Indian lenders slumped in Mumbai trading after the Reserve Bank of India tightened access to cash in an attempt to support the rupee, which fell to a record low earlier this month.
State Bank of India, the nation's largest, fell 3.2 percent to 1,801.25 rupees after the central bank capped banks' access to funds under the liquidity adjustment facility to 0.5 percent of their own net demand and time liabilities starting today. The S&P BSE Bankex index, a gauge of 13 local lenders, slid 4.6 percent.
“The measures announced yesterday have the impact of a hike in reserve ratios,” said Jisha Nair, a Mumbai-based banking analyst at BOB Capital Markets Ltd. said by phone.
“Lending margins will be under pressure as the lenders are not in a position to pass on the higher cost of funds due to weak credit growth.”
The central bank also raised the daily balance requirement for the cash reserve ratio to 99 percent from 70 percent, effective July 27 and separately announced an auction of cash management bills totaling 60 billion rupees ($1 billion) on July 25
Eoin Treacy's view The
weakness of the Rupee has become a political liability not least because of
the effect this has had on the cost of imported commodities. In the eyes of
the administration, crude oil in Rupees moving to new all-time highs this week
probably outweighed the effect of tightening monetary conditions on the banking
Duvvuri Subbarao 's term as Governor of the RBI was extended in 2011 and he will now retire on September 4 th. Who will succeed him and the subsequent path taken by the central bank represent uncertainties, particularly for the banking sector. Today's spike higher in 3-month yields weighed heavily on the banks sector.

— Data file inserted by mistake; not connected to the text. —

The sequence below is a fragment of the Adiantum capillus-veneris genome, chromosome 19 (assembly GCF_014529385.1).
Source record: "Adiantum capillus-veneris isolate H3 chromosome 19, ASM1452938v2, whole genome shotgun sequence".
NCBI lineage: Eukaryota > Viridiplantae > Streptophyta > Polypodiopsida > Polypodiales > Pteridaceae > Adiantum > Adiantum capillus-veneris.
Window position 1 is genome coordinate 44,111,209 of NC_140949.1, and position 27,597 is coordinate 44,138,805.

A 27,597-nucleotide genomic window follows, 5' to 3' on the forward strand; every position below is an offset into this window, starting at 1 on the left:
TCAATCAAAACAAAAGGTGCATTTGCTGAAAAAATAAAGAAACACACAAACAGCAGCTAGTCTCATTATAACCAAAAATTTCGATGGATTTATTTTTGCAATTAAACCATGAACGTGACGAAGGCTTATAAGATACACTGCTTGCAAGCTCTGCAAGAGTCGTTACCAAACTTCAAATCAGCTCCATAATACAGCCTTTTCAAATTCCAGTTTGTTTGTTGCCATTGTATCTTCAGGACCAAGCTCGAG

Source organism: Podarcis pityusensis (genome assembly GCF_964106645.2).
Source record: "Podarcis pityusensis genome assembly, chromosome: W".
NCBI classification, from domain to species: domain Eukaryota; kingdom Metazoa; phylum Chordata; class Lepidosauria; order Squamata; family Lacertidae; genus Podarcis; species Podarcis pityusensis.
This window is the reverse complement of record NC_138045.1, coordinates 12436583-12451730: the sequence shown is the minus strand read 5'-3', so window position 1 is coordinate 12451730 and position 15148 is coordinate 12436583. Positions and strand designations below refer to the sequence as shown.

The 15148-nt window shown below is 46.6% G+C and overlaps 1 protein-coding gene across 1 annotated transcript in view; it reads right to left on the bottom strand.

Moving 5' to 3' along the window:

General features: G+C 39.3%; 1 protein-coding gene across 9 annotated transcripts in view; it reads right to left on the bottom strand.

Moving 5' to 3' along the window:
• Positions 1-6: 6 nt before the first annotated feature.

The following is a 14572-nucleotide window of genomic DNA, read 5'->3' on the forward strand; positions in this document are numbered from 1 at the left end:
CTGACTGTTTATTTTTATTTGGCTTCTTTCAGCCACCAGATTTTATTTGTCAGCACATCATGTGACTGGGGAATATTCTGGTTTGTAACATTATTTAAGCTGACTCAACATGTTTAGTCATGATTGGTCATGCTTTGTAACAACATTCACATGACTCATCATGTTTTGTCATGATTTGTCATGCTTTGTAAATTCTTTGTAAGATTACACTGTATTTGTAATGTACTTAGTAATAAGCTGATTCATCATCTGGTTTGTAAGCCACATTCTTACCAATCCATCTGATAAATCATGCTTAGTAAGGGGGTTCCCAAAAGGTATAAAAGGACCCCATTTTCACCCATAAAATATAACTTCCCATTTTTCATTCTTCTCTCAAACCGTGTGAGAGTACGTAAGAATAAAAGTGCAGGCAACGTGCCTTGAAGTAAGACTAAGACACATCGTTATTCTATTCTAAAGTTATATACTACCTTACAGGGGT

The Bombay Banking Index failed to sustain the move to new all-time highs in May and encountered resistance in the region of the 200-day MA last week. It extended its decline today and a sustained move above 13,500 would be required to check current scope for additional weakness.
The weakness of the banking sector stands in sharp contrast to the continued strength of the wider stock market. India's Nifty Index is comprised of some truly international businesses that have thrived, often despite government ineptitude. However while the Index is currently testing its highs and has benefitted in nominal terms from the weakness of the Rupee, the banking sector now represents an important headwind. The Index is currently somewhat overbought and at least some consolidation of recent gains appears likely.